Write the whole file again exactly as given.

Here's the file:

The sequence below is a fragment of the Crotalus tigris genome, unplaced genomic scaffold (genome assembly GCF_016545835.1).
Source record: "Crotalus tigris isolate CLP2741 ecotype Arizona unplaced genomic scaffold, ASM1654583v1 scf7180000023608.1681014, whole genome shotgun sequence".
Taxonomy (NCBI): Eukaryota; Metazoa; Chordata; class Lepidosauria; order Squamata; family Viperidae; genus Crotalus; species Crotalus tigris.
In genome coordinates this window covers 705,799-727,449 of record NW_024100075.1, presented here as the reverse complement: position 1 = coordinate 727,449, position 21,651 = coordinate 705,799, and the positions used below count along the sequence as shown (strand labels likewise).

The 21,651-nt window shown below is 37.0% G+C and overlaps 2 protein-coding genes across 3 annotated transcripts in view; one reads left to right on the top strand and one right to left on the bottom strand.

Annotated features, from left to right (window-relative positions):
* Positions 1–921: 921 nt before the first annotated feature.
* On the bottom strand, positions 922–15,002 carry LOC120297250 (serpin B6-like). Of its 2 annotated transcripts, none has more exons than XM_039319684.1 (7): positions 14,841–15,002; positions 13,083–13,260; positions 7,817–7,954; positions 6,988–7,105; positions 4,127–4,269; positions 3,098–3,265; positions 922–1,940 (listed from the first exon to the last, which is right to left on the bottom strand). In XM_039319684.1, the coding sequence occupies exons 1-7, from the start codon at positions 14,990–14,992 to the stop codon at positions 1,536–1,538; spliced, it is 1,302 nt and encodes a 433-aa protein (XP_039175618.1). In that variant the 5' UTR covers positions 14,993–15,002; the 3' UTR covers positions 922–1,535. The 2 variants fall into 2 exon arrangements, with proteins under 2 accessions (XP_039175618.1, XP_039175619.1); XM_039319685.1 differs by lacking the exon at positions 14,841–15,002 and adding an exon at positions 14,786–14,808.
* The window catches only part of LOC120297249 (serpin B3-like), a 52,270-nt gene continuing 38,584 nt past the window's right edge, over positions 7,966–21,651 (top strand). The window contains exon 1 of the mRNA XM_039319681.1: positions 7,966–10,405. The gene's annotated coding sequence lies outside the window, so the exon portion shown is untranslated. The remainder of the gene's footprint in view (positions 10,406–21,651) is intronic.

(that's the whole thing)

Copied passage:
The sequence below is a fragment of the Crotalus tigris genome, unplaced genomic scaffold (genome assembly GCF_016545835.1).
Source record: "Crotalus tigris isolate CLP2741 ecotype Arizona unplaced genomic scaffold, ASM1654583v1 scf7180000023608.1681014, whole genome shotgun sequence".
Taxonomy (NCBI): Eukaryota; Metazoa; Chordata; class Lepidosauria; order Squamata; family Viperidae; genus Crotalus; species Crotalus tigris.
In genome coordinates this window covers 705,799-727,449 of record NW_024100075.1, presented here as the reverse complement: position 1 = coordinate 727,449, position 21,651 = coordinate 705,799, and the positions used below count along the sequence as shown (strand labels likewise).

The 21,651-nt window shown below is 37.0% G+C and overlaps 2 protein-coding genes across 3 annotated transcripts in view; one reads left to right on the top strand and one right to left on the bottom strand.

Annotated features, from left to right (window-relative positions):
* Positions 1–921: 921 nt before the first annotated feature.
* On the bottom strand, positions 922–15,002 carry LOC120297250 (serpin B6-like). Of its 2 annotated transcripts, none has more exons than XM_039319684.1 (7): positions 14,841–15,002; positions 13,083–13,260; positions 7,817–7,954; positions 6,988–7,105; positions 4,127–4,269; positions 3,098–3,265; positions 922–1,940 (listed from the first exon to the last, which is right to left on the bottom strand). In XM_039319684.1, the coding sequence occupies exons 1-7, from the start codon at positions 14,990–14,992 to the stop codon at positions 1,536–1,538; spliced, it is 1,302 nt and encodes a 433-aa protein (XP_039175618.1). In that variant the 5' UTR covers positions 14,993–15,002; the 3' UTR covers positions 922–1,535. The 2 variants fall into 2 exon arrangements, with proteins under 2 accessions (XP_039175618.1, XP_039175619.1); XM_039319685.1 differs by lacking the exon at positions 14,841–15,002 and adding an exon at positions 14,786–14,808.
* The window catches only part of LOC120297249 (serpin B3-like), a 52,270-nt gene continuing 38,584 nt past the window's right edge, over positions 7,966–21,651 (top strand). The window contains exon 1 of the mRNA XM_039319681.1: positions 7,966–10,405. The gene's annotated coding sequence lies outside the window, so the exon portion shown is untranslated. The remainder of the gene's footprint in view (positions 10,406–21,651) is intronic.